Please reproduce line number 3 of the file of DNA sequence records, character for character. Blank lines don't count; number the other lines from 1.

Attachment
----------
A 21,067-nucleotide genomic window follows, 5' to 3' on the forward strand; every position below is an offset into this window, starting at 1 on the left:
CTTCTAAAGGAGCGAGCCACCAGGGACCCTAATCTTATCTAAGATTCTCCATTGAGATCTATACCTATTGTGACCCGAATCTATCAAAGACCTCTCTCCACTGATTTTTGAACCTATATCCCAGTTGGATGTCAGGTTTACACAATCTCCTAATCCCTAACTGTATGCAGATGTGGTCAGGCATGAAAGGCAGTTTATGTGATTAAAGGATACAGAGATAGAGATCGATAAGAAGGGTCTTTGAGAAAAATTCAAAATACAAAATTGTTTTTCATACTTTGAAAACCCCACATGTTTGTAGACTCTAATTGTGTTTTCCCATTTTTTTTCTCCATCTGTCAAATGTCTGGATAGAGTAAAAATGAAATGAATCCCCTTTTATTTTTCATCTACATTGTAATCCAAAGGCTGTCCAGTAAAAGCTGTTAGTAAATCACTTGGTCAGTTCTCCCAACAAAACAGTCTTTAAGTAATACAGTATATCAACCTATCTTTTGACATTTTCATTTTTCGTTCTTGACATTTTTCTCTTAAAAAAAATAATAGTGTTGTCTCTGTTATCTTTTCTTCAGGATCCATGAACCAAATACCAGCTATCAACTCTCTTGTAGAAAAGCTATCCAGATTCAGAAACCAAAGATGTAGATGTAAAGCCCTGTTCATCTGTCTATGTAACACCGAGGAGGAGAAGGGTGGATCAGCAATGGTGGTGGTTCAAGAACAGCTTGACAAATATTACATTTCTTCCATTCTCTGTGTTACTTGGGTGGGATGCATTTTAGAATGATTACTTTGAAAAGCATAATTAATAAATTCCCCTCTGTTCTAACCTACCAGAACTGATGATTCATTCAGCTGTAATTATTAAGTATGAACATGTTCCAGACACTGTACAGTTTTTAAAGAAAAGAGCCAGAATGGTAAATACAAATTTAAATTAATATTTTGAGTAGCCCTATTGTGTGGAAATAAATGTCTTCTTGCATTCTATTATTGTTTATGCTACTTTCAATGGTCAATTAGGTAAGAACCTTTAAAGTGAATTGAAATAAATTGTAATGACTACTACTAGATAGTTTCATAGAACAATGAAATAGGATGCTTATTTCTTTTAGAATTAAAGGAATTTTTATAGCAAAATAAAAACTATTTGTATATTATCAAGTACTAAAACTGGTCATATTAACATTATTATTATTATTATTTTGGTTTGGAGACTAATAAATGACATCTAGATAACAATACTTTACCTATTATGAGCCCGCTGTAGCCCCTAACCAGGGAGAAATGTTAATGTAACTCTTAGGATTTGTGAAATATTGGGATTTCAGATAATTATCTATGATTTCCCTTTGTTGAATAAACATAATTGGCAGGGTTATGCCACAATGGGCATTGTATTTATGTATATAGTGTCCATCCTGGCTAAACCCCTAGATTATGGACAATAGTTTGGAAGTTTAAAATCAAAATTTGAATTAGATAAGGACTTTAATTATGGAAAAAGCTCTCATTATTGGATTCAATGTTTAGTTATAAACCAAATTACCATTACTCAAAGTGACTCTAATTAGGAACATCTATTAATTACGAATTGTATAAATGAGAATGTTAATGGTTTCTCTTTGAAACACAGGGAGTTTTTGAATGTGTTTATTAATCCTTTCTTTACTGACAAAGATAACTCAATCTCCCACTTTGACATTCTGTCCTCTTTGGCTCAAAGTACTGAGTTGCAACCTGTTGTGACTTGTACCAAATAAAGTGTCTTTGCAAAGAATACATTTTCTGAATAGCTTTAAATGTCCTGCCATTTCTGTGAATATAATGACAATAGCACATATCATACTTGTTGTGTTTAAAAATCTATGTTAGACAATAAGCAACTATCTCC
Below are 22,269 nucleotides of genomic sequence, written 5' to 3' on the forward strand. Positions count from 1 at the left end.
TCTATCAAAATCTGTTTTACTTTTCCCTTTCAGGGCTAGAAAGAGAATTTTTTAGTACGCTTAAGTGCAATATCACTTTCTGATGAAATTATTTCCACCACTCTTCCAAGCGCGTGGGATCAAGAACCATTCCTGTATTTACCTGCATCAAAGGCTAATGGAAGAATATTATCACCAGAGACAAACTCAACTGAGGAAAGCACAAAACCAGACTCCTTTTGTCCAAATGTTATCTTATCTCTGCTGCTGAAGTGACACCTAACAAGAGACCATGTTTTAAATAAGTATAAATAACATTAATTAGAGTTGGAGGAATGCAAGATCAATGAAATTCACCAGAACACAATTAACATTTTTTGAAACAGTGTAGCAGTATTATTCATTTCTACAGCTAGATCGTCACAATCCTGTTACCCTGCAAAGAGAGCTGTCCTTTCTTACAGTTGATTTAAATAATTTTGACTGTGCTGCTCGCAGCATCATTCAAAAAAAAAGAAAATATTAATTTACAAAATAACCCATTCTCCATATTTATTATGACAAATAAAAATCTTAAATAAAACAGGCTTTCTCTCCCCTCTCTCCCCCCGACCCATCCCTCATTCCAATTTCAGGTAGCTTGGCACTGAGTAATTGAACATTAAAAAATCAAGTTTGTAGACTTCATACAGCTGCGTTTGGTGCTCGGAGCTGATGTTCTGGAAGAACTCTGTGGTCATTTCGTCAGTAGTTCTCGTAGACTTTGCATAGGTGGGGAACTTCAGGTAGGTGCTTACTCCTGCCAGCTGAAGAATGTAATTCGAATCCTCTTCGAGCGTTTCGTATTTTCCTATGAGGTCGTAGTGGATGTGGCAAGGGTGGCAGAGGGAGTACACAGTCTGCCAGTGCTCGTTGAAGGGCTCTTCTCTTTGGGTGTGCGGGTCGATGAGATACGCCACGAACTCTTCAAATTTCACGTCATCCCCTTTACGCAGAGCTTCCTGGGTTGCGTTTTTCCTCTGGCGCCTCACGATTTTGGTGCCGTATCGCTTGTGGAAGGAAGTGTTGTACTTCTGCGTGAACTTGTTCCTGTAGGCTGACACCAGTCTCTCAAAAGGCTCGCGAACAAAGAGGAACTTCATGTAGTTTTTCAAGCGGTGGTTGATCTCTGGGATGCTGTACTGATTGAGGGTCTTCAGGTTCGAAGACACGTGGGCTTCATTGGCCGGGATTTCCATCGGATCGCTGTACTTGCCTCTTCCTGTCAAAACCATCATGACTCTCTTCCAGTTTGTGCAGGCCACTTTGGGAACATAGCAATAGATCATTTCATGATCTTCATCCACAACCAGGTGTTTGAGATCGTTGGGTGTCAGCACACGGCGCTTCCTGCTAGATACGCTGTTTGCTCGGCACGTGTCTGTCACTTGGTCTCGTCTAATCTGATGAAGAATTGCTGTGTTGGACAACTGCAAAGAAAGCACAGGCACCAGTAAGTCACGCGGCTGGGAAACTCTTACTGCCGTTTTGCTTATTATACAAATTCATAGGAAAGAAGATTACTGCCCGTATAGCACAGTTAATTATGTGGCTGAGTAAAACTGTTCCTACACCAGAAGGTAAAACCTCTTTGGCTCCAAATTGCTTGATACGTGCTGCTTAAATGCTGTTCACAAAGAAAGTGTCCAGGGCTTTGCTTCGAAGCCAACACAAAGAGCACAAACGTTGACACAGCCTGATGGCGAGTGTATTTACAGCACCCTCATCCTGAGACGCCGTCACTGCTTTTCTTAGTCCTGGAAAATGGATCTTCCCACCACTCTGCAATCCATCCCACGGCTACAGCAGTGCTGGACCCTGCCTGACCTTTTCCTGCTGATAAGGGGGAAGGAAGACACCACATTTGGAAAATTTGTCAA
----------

Below are 22,269 nucleotides of genomic sequence, written 5' to 3' on the forward strand. Positions count from 1 at the left end.